Corporal Fintan Heneghan, Private Mannix Armstrong and Private Tomás Walsh lost their lives driving on a dirt track which had not been checked for mines.
The 2003 report, and previous army statements, said it was possible for scouting exercises to consist of walking in front of a truck to check for command wires or booby traps.
This explicitly defined an “early bird” as an exercise carried out by recce teams, and was distinct from ad hoc administrative checks undertaken on lower grade roads by the soldiers using them.
Ciarán’s Murphy’s report said: “The military authorities have stated that, notwithstanding the use of the road for stone gathering, it was not a regular supply route and only regular supply routes were subject to an ‘early bird’.
“Alternative procedures applied in respect of other roads whereby two personnel would walk ahead of their vehicle making a visual examination,” he said.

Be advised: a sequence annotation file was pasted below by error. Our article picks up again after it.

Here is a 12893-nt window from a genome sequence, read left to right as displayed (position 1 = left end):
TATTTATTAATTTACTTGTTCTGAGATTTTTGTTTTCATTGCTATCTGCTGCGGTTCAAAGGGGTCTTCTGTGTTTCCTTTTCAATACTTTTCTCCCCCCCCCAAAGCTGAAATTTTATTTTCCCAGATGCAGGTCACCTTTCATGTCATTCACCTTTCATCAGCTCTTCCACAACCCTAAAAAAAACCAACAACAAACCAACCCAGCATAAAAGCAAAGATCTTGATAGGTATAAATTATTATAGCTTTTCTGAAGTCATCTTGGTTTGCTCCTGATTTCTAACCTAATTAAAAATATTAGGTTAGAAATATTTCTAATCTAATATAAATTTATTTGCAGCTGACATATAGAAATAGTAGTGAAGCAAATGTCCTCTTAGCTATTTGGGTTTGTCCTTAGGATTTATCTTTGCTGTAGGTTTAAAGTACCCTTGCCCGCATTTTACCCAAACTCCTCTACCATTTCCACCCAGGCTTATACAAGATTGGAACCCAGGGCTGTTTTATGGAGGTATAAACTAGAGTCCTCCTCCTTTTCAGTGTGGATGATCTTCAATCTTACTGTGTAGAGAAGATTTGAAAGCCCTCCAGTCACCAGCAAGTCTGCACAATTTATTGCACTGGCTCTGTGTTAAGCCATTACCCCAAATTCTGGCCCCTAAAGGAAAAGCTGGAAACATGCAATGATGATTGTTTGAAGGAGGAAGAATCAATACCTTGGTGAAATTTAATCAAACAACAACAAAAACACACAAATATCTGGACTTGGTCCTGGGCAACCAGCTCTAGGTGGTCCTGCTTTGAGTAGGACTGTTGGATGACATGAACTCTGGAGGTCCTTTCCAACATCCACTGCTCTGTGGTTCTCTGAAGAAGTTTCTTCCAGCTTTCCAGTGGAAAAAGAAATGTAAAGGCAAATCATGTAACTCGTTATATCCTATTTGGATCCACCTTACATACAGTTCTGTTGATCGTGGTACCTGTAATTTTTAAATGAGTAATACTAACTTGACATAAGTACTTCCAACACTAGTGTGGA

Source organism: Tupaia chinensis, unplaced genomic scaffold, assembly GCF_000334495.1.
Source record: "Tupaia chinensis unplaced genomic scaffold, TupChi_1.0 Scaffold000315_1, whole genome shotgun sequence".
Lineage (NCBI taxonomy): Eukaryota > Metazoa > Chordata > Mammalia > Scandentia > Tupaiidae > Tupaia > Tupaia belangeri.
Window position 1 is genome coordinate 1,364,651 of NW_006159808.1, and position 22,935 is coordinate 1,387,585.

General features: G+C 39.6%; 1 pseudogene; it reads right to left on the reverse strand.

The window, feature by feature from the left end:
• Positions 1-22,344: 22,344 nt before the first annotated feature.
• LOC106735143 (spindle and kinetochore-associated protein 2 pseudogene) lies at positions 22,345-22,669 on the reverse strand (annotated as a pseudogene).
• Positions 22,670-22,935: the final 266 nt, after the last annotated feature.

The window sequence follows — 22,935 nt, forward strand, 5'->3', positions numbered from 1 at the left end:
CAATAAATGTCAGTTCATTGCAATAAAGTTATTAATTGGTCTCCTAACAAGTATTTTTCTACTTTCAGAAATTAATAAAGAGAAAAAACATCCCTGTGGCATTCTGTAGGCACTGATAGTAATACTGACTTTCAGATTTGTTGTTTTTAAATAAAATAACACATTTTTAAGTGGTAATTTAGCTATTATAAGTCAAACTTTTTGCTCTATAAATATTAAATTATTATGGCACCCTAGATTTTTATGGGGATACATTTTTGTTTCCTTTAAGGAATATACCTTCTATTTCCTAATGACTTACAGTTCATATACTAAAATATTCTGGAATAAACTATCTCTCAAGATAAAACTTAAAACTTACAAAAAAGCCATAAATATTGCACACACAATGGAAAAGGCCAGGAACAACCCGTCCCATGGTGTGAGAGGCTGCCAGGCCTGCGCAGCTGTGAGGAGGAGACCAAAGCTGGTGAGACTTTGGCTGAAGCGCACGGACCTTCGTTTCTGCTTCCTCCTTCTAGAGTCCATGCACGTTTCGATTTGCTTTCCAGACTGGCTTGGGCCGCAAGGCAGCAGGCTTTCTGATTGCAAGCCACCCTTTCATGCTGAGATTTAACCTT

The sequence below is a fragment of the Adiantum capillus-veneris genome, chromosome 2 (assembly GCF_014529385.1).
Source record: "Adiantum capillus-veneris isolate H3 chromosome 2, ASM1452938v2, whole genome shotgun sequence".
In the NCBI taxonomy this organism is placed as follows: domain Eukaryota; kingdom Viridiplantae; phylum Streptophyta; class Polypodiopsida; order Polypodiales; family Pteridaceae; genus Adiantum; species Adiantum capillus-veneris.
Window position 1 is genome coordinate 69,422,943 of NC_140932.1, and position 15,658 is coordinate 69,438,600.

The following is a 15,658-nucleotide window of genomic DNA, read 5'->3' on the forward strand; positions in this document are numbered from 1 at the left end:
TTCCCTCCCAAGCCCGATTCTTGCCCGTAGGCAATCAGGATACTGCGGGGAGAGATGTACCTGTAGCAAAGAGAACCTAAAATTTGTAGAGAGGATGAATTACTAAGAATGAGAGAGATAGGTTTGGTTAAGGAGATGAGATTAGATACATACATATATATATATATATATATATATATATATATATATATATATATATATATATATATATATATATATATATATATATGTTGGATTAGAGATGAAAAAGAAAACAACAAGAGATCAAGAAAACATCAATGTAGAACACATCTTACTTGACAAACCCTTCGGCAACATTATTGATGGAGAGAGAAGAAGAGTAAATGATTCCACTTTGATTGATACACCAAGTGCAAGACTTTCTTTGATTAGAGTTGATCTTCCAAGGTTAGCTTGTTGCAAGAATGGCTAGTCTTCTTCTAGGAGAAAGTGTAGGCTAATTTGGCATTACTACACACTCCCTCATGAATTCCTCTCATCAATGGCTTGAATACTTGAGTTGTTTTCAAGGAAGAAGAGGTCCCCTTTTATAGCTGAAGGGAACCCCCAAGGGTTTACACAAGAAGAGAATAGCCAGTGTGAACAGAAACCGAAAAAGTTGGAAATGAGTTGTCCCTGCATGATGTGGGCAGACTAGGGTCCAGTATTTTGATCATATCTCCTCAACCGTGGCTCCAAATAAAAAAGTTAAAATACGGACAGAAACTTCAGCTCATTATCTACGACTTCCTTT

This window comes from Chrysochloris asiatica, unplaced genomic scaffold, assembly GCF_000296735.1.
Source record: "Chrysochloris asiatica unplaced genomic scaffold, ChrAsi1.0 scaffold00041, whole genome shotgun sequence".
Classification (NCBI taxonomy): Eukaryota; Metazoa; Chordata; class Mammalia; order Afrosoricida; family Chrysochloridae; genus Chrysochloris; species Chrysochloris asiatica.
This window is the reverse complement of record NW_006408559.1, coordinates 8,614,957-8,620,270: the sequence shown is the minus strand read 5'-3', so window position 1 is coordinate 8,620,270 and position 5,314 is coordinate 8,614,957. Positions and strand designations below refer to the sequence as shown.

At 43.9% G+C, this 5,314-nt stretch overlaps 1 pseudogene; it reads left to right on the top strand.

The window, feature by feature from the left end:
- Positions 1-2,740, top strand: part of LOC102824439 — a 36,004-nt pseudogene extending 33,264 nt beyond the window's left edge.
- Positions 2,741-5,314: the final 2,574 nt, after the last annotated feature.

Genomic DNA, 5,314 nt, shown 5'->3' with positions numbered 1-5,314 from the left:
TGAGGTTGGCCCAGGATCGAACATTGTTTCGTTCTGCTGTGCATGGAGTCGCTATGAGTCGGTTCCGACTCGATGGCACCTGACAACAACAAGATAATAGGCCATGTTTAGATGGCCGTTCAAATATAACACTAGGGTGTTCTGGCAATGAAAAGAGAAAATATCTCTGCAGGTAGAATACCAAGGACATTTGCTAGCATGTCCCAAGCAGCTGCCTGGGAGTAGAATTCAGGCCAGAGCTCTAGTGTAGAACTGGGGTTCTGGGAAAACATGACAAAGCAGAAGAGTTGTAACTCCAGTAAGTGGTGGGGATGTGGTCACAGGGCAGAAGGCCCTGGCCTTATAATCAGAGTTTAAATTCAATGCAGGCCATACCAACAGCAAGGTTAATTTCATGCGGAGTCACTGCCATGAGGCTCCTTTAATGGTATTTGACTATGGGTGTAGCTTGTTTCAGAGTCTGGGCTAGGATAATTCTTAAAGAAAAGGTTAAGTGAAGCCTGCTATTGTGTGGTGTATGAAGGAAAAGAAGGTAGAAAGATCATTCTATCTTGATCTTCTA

It also dealt with the supposed distinction between areas exclusively used by peacekeepers and those where they were in competition with the Israelis.
“There were regular supply routes which were used by UNIFIL vehicles on a daily basis and these were the subject to a daily recce by UNIFIL forces referred to as an ‘an early bird’.
“In other instances, the use of a road by the IDF or DFF would indicate that a road was safe for use. SOP 247 indicates that this was also called an early bird. In all other cases it was a matter for the Company to ensure that tracks were cleared as required from time to time,” it said.
However, a number of soldiers who have given evidence to Frank Callanan’s ongoing inquiry which have said the early bird would have been considered mandatory.
John Curley was captain with the C company during the 64th battalion and its second-in-command.
He said, given the passage of time, it was impossible to reconcile different accounts.
However, he said there were some things about that day he was “very definite” on, and this included the policy of deploying early bird recce scouts.
“One thing I can state is that early birds were done religiously,” he said.